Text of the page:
A cocktail-making event featuring non-alcoholic ingredients is an unconventional way to attract the attention of young investors.
Especially when most fresh-faced workers prefer to imbibe something a little stronger on a Thursday evening as the weekend draws near.
But this is the unorthodox tactic currently being used by upmarket stockbroker Killik & Co to attract new – and possibly younger – clients to the benefits of long-term wealth management.
Attracting a new crowd: A cocktail-making event featuring non-alcoholic ingredients is an unconventional way to attract the attention of young investors
There was method in all the cocktail-making madness. The lessons were given by Jonny, a representative of Seedlip, manufacturer of the world’s first modern non-alcoholic spirit.
Seedlip is a distinctive brand that is gaining traction in the nation’s bars and restaurants that many young people (and would-be investors) frequent. Jonny enthralled the audience with the story of Seedlip’s birth in 2014.
Under the leadership of founder Ben Branson, it has produced three ‘spirits’ – aimed at people who want an alternative to a non-alcoholic cocktail – built around elderflower cordial or fruit juice.
Its latest spirit – Garden 108 – is distilled largely from peas grown on Branson’s family farm in Lincolnshire, with a bit of hay and a few hops thrown in for good measure.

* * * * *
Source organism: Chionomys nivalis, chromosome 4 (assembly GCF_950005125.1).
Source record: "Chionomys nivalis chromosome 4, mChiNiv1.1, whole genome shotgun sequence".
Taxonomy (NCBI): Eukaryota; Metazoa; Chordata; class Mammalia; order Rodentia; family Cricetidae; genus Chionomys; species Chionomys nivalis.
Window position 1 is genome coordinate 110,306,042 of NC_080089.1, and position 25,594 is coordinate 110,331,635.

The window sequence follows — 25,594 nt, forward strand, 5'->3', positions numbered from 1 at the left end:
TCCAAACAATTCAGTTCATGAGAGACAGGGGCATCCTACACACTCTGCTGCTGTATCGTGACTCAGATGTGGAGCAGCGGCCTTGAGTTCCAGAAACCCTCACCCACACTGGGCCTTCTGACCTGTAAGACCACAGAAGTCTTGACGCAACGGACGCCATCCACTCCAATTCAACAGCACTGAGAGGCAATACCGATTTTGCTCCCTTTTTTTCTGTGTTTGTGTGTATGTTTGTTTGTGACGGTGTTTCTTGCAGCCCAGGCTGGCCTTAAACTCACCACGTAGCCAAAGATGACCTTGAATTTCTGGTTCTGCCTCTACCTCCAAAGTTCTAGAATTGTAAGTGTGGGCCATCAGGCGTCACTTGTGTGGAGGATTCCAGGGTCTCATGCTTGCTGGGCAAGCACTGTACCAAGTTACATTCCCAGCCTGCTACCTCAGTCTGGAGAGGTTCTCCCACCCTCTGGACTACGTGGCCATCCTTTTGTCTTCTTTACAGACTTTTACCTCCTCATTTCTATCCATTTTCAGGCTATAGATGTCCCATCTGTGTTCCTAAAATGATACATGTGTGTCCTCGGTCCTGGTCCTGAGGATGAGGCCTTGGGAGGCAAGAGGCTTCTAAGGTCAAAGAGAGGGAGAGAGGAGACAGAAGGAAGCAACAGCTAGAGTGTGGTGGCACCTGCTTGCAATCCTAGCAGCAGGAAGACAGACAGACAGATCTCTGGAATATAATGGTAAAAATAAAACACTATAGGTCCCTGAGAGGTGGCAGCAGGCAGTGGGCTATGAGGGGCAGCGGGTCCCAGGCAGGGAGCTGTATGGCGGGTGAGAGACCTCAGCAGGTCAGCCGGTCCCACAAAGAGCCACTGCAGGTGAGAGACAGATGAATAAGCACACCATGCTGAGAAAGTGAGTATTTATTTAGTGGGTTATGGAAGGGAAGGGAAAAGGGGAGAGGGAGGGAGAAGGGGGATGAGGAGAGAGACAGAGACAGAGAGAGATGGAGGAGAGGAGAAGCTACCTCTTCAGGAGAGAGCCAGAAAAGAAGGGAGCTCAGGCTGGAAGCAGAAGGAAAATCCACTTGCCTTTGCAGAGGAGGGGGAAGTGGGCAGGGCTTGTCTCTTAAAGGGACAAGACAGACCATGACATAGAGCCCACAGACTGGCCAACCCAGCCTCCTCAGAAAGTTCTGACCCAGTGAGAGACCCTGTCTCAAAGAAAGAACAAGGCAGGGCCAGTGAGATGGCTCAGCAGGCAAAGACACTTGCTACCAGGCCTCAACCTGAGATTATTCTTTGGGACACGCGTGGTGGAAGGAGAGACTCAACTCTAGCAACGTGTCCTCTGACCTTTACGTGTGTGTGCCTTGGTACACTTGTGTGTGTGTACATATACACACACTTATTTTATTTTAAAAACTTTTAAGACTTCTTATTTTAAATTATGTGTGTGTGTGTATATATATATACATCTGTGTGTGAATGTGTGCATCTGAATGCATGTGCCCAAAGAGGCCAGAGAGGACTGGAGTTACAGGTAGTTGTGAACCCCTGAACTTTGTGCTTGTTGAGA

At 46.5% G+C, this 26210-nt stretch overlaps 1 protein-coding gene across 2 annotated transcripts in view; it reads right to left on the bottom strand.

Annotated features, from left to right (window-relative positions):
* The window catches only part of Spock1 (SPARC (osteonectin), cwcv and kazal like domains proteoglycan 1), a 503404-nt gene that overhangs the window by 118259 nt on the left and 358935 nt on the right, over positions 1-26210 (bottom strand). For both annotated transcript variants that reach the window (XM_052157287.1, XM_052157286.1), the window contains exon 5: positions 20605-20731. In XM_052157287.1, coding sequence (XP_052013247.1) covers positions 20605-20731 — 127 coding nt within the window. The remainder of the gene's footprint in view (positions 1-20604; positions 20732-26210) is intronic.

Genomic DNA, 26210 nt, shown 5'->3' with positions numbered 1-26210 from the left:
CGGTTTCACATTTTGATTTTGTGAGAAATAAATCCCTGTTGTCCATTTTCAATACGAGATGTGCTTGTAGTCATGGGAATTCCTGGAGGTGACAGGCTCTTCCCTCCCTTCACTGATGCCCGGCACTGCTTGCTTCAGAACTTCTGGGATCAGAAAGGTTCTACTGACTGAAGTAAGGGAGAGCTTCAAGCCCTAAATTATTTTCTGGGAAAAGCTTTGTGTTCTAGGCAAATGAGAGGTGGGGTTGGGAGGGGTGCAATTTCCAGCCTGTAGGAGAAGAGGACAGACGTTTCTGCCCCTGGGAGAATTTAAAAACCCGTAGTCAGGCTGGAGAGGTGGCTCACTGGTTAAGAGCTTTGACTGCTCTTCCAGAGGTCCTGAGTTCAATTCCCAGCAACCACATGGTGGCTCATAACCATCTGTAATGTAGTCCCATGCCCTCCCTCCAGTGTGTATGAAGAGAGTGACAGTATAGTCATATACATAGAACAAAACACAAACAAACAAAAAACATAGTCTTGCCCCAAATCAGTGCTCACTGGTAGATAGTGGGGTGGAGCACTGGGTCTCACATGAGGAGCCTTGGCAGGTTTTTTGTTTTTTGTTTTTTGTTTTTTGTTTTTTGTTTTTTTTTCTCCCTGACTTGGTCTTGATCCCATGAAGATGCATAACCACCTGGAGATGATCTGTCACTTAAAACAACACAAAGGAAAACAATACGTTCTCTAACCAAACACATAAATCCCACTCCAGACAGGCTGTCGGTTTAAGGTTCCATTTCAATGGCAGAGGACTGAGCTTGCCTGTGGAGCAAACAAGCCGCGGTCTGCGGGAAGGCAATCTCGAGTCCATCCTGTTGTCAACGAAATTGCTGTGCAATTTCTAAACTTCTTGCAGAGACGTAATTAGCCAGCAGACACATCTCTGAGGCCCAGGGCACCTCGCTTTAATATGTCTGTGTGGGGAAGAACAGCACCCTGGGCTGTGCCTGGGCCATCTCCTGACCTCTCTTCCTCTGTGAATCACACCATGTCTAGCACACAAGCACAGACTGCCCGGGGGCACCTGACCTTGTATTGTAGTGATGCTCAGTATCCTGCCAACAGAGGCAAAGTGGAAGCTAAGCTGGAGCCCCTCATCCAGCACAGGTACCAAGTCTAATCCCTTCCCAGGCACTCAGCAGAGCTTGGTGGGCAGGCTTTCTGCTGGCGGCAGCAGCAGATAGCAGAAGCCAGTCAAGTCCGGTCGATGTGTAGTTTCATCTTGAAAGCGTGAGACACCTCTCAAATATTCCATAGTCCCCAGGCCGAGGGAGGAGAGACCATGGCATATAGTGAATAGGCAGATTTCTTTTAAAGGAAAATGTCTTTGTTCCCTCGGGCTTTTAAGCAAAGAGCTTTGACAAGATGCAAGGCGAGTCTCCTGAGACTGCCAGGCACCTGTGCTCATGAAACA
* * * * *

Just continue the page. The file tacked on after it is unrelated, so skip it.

Seedlip takes its name from the device worn around the necks of farmworkers used to sew pea seeds.
Apart from the fascinating history lesson, what emerged as interesting to would-be investors was the fact that Seedlip is part-funded by Diageo, one of the world’s largest (alcoholic) drinks companies.
Breaking down barriers: Killik wants to dispel the image of the stuffy pinstriped club that stockbroking often exudes
Diageo is also one of the biggest stocks in the FTSE 100 Index of leading UK shares, a company whose shares Killik & Co regularly buys for clients.
As Richard Morris, relationship manager at Killik, told the small gathering: ‘As an investor, you need to be aware of the things that people are buying.’
It is one of the first rules of investing for newcomers: always buy something you know. And if you see plenty of people purchasing a particular brand, then this indicates you might be on to a winner by backing the shares of the company that sells it.
Killik plans to run similar events throughout the year. The aim is to dispel the image of the stuffy pinstriped club that stockbroking often exudes.
I might invest in the future
Novice investor Isabella, 23, says: ‘I have just started out on my career – working for a technology start-up company – so investing in shares for my future is not quite a top priority.
‘I don’t know much about the stockmarket but do want to learn. I was intrigued by the cocktail event. I thought it might be daunting but given it was on my way home from work, I thought I would go along.
‘The Killik team who welcomed us were friendly and casually dressed. There were no City types with serious suits and ties which put me at ease.
‘A quote on the wall was about the only hint that this might be the office of a financial company – “Everyone is an investor, whether consciously or not. The brand you buy and the businesses you interact with are all indicators of how you view the world.”